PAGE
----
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Trump may have to share US airtime more

Associated Press Associated Press 28/05/2016 David Bauder

During the height of the US presidential primary season, a sense of Donald Trump overload in the media united a divided electorate.

Now, as things pivot toward a general election campaign almost certain to match Trump against Hillary Clinton, television news producers will be watched to see whether traditional notions of fairness and equal time will take hold in a political season that has been anything but traditional.

The expected Republican nominee so dominated campaign coverage that by late March a Pew Research Center survey found that 75 per cent of Americans said the media had given him too much attention.

"Donald Trump does make news and he does drive ratings," said Kathleen Hall Jamieson, director of the Annenberg Public Policy Center at the University of Pennsylvania.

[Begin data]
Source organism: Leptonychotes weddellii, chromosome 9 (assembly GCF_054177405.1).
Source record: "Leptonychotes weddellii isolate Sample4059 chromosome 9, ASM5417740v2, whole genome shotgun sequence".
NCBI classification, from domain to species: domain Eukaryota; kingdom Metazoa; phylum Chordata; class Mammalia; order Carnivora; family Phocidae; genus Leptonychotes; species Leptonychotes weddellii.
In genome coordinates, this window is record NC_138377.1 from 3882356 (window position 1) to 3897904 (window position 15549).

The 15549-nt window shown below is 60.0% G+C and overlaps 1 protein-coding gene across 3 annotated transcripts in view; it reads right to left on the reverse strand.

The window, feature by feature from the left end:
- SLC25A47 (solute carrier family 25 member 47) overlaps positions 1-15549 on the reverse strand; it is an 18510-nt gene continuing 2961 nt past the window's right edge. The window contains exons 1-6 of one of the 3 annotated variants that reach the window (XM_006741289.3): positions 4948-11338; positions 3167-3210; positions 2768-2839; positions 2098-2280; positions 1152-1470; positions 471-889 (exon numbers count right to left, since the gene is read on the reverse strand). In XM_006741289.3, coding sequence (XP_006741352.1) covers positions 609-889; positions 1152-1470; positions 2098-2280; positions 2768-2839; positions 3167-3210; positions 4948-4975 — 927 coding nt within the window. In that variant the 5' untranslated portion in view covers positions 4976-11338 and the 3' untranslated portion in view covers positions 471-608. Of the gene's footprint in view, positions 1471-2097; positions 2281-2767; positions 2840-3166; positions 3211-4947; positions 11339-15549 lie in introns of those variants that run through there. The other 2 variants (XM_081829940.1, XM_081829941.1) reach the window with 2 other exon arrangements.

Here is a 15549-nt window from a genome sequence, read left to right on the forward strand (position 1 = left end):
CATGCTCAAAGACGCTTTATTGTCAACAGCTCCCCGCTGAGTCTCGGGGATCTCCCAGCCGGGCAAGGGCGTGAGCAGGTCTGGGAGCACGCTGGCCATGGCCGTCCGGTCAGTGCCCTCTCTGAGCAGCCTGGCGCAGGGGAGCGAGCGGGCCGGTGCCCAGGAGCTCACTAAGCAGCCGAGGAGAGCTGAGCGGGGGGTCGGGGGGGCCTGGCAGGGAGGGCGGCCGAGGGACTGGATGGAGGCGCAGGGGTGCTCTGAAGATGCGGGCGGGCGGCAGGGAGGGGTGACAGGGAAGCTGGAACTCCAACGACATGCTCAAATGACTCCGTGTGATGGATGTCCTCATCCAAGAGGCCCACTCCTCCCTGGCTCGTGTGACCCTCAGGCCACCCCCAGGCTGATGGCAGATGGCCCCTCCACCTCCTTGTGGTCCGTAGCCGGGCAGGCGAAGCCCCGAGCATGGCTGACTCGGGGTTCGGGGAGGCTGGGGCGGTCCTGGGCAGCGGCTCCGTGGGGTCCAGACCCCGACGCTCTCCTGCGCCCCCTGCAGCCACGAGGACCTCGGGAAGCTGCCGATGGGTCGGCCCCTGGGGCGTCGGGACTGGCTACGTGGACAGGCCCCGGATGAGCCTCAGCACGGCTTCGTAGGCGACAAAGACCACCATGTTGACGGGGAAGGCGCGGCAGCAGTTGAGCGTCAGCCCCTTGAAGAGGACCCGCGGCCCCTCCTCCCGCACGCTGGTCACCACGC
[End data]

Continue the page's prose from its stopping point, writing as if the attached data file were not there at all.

"He's invariably interesting, in the same way that watching the Indy 500 is interesting. You're never exactly sure what's going to happen, but there's always the possibility of a crash."

Evening news programs on ABC, CBS and NBC spent more than twice as much time on the Republican primary campaign as on the Democrats this year through the end of April, according to the Tyndall Report, which follows the content of those broadcasts.

Trump tallied 425 minutes of coverage, and Clinton had 117.

During a four-week period in March and April, the conservative watchdog Media Research Center found that CNN spent 730 minutes on the Republican race and 214 on the Democrats. Trump had 331 minutes of coverage and Clinton had 110, the MRC said.

Some CNN employees have expressed concern, through internal channels, about Trump's airtime.

But CNN chief executive Jeff Zucker, who declined an interview request, has vigorously defended CNN's coverage and said neither the network nor Trump should be punished for his accessibility.

Now that the primaries are ending, "the sort of free-for-all season is over," said Frank Sesno, a journalism professor at George Washington University and former CNN Washington bureau chief.

"All news organisations have an obligation to get serious and sober about how they are going to cover this, about the equity with which they cover it," Sesno said.

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